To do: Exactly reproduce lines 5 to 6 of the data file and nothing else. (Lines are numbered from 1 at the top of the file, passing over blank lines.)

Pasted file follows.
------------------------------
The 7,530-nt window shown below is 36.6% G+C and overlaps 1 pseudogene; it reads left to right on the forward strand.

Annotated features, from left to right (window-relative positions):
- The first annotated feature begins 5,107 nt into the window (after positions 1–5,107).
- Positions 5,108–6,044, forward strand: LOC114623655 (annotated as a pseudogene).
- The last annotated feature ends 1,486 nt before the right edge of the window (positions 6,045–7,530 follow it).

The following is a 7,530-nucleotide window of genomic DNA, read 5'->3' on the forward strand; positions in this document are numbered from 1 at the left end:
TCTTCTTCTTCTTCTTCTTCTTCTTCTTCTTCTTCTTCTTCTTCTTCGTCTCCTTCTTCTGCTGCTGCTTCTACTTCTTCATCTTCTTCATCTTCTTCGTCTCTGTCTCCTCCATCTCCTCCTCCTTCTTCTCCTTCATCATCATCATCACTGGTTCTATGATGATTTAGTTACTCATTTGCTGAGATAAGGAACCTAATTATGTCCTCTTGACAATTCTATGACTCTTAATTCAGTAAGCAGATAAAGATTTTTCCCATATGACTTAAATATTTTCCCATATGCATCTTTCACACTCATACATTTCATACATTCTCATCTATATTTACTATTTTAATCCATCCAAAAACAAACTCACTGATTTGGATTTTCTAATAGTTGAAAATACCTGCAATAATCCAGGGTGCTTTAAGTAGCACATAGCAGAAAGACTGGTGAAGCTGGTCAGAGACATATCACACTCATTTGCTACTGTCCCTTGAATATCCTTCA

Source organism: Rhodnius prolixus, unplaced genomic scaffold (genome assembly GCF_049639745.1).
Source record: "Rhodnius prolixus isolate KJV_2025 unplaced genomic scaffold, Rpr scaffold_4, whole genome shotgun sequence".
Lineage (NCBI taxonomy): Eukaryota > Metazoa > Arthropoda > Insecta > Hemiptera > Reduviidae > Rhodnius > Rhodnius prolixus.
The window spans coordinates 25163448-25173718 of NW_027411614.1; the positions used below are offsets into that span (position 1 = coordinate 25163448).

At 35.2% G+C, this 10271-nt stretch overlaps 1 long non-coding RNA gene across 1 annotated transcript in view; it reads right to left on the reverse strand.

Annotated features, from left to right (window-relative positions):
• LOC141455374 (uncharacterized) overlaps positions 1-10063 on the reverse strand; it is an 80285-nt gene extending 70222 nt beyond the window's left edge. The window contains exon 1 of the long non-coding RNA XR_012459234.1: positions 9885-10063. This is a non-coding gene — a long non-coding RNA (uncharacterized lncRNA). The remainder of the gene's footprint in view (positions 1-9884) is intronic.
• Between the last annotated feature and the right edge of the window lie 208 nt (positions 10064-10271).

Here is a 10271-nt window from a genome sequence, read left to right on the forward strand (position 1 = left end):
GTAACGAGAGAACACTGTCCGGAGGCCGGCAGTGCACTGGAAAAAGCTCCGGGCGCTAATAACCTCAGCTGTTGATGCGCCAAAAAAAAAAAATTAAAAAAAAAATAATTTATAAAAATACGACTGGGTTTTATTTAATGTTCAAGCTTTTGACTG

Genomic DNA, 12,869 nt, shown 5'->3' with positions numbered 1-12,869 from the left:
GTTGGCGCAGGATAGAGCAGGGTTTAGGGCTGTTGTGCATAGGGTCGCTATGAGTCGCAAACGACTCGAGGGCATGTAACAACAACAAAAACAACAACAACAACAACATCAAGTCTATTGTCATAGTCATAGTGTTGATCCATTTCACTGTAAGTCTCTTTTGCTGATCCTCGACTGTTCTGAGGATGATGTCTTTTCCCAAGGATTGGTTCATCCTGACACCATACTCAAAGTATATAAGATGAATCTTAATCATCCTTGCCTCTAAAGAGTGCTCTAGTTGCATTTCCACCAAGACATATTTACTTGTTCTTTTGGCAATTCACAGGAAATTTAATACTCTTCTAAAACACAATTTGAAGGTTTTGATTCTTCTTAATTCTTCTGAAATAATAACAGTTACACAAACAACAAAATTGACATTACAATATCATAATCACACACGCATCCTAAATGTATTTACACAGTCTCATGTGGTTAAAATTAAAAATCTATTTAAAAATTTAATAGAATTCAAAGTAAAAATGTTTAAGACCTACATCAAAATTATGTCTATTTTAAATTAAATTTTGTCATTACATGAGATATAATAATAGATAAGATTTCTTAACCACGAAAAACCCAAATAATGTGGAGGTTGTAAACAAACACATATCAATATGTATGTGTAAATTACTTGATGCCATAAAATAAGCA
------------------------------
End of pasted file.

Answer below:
- The last annotated feature ends 1,486 nt before the right edge of the window (positions 6,045–7,530 follow it).

The following is a 7,530-nucleotide window of genomic DNA, read 5'->3' on the forward strand; positions in this document are numbered from 1 at the left end: